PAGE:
Mike has adventure goals that I don’t share, and we have a family (some people call them dogs) that tie us down somewhat. So, I tell Mike, “You go – and I’ll stay and take care of the dogs.” I’m not really a pet person, but the last two dogs (Nellie and Bess) have accepted my awkward dog ways and even feel some responsibility for my well-being.
Several year ago, Mike began taking motorcycle trips, and I kept Nellie at the town house. Then, when Bess joined us last year, keeping the two of them in town just seemed too difficult. So, I learned that I can indeed load the pick-up, coax the dogs to jump in with the supplies, and take care of all three of us at the farmhouse.
Mike left Tuesday (Sept. 9) – seems a hundred years ago now – to moto-cache Colorado with son Yancey. Through the magic of cell phone technology, I’ve heard from him daily, and I’m happy to report that neither one of us experienced an emergency.
It took me two hours to pack the pick-up with all sorts of things in addition to regular supples – my Bernina 630; embroidery toolbox; sewing “project box;” and lots of extras in case embroidery plans fell through (but they didn’t). I set up the sewing machine on Grandma Ina’s pantry hutch in the dining room, put my laptop on the ottoman in the living room, and covered the dining room table with my “Halloween Masquerade” quilt which is still a work in progress. While my sewing machine chugged away on a special Halloween free-standing lace project, I did handwork on the center of the quilt. I made good progress on both projects during our six-day stay.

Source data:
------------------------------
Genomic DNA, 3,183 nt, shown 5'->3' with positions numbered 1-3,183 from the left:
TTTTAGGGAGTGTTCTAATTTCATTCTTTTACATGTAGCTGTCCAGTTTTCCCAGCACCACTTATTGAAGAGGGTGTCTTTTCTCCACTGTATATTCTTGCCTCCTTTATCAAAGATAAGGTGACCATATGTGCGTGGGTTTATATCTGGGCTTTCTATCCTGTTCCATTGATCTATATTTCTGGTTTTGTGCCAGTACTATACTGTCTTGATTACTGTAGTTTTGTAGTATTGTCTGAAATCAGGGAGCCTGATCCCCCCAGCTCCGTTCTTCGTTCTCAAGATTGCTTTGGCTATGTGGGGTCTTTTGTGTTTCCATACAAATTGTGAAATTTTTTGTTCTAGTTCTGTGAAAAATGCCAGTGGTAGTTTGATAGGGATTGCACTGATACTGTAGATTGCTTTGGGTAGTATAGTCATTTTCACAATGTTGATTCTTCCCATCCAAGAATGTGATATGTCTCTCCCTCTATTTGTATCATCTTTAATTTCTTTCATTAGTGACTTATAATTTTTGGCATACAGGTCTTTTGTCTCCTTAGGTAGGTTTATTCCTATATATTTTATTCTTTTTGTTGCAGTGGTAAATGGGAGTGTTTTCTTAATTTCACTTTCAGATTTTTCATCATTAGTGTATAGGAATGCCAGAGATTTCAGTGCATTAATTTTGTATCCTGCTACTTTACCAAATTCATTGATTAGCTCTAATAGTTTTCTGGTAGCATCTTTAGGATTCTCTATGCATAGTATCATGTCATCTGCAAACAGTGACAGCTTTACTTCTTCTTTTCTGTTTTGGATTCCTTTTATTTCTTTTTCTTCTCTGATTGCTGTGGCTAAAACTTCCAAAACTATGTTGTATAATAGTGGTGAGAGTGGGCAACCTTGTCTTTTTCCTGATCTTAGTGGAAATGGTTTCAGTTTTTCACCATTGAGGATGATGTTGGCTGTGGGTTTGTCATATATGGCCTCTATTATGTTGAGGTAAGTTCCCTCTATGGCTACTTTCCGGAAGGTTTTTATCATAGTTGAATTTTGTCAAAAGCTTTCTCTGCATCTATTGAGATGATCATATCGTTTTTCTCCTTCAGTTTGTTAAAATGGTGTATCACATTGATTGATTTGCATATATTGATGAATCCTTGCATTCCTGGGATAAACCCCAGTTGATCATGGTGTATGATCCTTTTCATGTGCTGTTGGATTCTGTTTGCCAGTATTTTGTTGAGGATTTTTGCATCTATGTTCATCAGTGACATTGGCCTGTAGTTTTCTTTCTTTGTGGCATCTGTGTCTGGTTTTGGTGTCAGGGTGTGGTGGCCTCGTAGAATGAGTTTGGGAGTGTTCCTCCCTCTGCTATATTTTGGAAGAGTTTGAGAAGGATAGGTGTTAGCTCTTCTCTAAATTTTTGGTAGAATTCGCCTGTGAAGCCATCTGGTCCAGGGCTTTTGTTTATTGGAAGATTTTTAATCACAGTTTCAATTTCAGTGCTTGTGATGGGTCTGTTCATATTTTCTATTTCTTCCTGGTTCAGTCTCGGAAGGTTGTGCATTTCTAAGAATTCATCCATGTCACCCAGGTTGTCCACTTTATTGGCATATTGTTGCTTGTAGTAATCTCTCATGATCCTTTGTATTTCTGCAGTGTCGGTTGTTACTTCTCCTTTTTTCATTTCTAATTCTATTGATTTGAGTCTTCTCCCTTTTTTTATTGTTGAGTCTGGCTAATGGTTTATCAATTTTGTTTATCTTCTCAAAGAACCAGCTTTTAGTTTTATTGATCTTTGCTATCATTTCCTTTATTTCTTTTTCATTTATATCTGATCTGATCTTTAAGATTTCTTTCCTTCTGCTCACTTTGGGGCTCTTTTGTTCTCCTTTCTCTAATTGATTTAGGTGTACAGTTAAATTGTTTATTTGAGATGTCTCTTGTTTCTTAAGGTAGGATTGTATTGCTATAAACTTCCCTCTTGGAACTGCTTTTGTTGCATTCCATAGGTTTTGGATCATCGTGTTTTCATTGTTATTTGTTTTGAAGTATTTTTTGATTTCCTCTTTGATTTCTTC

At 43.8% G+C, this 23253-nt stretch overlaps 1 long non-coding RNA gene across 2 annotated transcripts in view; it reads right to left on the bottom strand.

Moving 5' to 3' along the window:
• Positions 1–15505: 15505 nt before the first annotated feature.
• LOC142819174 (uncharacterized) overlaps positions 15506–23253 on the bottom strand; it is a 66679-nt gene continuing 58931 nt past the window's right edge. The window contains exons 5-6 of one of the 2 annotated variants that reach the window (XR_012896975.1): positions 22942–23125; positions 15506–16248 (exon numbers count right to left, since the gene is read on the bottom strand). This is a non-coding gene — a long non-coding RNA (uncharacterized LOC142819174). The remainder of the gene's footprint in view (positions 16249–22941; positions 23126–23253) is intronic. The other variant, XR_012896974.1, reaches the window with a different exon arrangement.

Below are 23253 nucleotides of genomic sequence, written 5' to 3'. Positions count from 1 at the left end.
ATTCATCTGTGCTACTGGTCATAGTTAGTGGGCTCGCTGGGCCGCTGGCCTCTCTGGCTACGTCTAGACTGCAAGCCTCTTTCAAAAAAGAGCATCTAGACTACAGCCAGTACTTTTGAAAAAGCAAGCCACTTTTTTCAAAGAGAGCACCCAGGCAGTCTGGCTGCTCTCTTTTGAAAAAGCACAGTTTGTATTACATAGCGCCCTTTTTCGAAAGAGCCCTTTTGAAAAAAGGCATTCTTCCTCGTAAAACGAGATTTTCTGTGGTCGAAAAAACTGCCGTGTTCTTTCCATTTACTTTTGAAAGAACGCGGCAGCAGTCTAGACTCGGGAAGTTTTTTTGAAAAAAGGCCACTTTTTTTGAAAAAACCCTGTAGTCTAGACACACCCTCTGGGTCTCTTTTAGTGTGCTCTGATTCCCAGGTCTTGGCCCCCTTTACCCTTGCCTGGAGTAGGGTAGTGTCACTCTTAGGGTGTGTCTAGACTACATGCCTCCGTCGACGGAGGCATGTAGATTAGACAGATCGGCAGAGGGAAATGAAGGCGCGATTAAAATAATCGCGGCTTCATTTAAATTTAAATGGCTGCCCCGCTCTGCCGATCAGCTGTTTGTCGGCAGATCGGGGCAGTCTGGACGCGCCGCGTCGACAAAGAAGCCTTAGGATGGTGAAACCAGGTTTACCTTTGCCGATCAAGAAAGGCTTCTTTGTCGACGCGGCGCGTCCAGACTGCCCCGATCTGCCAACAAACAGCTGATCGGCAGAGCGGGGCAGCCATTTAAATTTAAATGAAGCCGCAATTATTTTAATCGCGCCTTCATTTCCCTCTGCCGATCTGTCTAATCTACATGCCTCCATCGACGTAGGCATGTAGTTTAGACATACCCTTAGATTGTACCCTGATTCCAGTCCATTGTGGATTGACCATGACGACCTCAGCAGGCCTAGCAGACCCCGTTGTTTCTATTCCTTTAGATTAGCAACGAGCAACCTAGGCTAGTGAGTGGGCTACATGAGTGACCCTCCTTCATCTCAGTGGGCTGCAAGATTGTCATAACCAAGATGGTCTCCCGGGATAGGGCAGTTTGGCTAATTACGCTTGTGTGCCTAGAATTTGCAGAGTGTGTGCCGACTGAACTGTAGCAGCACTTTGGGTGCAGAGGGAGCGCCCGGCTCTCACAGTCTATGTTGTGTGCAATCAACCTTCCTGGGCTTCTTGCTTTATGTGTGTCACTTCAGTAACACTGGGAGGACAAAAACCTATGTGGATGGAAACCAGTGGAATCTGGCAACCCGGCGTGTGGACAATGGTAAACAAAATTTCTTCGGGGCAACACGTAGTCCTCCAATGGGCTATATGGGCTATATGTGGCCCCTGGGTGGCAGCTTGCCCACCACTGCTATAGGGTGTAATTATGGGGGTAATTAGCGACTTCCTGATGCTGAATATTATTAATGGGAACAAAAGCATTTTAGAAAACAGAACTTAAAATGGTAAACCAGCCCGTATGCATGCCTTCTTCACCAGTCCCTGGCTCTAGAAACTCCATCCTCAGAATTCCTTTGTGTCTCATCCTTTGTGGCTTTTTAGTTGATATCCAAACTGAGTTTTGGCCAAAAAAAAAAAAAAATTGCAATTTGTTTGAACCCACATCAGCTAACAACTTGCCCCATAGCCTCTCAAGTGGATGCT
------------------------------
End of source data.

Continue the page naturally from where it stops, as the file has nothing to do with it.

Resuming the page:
But -- dogs are a solemn responsibility – and they make sure I take them seriously. Mike walks them almost first thing every morning, so they expect that. (He says the walk is to limber his back and not for the dogs, but they know otherwise.) Then on Day 1, I decided that we should take a noon hike, and if you know dogs, you know that they don’t forget an activity they enjoyed, and they tell time by the sun – so we had a noon hike every day. And of course, we always walk prior to suppertime – always. The exercise is good for me, but it does make me feel that my life revolves around the dogs’ schedule, which, of course, it does.
All good staycations must come to an end, and today was the day. The dogs knew what was up the minute I started packing. Nellie watched through the dining room window as I put the last items in the pick-up. When I said it was time to go, she marched straight out the kitchen door and jumped to her place. The set of her jaw said she was none too happy about it.
But Bess, who was sulking near the little cherry tree, said, “Tell me again why we have to leave here.” It took some coaxing to get her to join Nellie.
And now we’re back at the town house – all three of us tired, all three of us waiting . . . KW